o client: when the client displays who won the previous game (using the information sent from the server), it should display a user-friendly message to stdout (for the player to read) and it should also a terse message to stderr. The message fro stderr should simply be the word "win" or "lose", followed by a newlines. Each client should send the appropriate message to stderr (depending if their player won or lost).
Create an appropriate Makefile for your server.c and client.c programs. Your output to stdout during game play should be minimal
Add your server.c, client.c and Makefile files to your tar file. (Both your server and client programs need to have a main() function.)
Note: In class I mentioned that we would implement tic-tac-toe. The game itself will be more complex to implement, so I went with this more straightforward game. For those that are disappointed, perhaps this xkcd comic will be some consolation.
2. Processes and Signals: Implement a guessing game. When your program begins, it should fork into two processes: parent and child. The child process will interact with the user via stdin and stdout. It first prompts the user for a secret number between 0 and 1023 (inclusive). The parent process will try to guess the user's number by randomly picking a number between 0 and 1023 and displaying it to stdout. The user will then enter either "hi" or "lo", depending if the parent's guess is either too high or too low, respectively, compared to the secret that the child process knows (which it input from the user). The child will then send either SIGUSR1 or SIGUSR2 to the parent process to let it know if its guess is too high or too low, respectively. The parent then guesses a new number and everything repeates until the parent guesses the secret number. At this point, the user will enter "correct" and the child will send a SIGINT signal to the parent to indicate it has guessed correctly. The parent then displays the number of guesses it needed to guess the correct number and then sends a SIGINT signal to the child. When the child recives the SIGINT, it kills the parent process and then terminates itself.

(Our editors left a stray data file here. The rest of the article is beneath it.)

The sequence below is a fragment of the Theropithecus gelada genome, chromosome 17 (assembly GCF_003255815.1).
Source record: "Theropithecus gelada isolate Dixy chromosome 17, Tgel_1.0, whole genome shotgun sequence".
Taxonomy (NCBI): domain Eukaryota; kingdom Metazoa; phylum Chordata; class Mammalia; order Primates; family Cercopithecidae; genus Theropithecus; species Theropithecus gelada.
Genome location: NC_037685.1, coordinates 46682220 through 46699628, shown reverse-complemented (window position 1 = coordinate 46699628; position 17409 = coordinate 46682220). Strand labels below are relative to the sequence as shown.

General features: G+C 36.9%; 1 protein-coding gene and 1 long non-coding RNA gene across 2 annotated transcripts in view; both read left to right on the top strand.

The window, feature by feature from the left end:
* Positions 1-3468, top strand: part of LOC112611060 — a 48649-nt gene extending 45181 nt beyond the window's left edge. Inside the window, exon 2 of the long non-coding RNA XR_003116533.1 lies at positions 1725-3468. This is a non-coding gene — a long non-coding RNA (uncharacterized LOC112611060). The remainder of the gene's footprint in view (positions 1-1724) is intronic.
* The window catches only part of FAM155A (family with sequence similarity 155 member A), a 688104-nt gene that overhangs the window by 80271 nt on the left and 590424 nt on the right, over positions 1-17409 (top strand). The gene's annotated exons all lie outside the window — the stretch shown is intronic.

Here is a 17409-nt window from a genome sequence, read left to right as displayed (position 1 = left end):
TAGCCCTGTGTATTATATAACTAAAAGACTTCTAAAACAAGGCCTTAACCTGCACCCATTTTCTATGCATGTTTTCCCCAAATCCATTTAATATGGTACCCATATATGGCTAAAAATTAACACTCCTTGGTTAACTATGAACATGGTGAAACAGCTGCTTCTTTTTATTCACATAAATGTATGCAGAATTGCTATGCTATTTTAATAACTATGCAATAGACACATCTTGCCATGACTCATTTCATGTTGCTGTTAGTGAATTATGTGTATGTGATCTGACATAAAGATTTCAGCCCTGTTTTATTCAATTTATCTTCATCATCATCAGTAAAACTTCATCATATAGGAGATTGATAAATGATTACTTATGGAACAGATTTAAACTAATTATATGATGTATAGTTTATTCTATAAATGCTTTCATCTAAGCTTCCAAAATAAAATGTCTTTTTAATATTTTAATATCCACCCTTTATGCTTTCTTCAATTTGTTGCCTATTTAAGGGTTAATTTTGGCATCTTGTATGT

Implement your program in guess.c. In your code, include some debugging print statements. Each time a process send a signal, it should also print a string to stderr with the format
senderPID # signal-name # receiverPID
where senderPID is the pid of the sending process, receiverPID is the pid of the receiving process, and signal-name is the name of the signal being sent.
Add your guess.c and Makefile files to your tar file. Your Makefile should generate the executable guess.
Libraries: You will create a very basic encryption/decryption library, called libcrypto.a.
For this question, you will need to submit the following files:
o encrypt.h (start with this)
o decrypt.h (start with this)
o main.c (start with this example)
You will need to implement the given functions in the header files in the associated .c files. Your main.c will test your encrypt and decrypt functions. Notice that if you encrypt something with a shift of N and then descrypt with the same N, you should recover the original string.
Your makefile should have the following targets:
o main : generates an executabe for the main.c (do not link any .o files; this musy use your crypto library).
o library : creates the crypto library using the ar program
o clean : removes all .o files and executables
Add all of the above files to your tar file.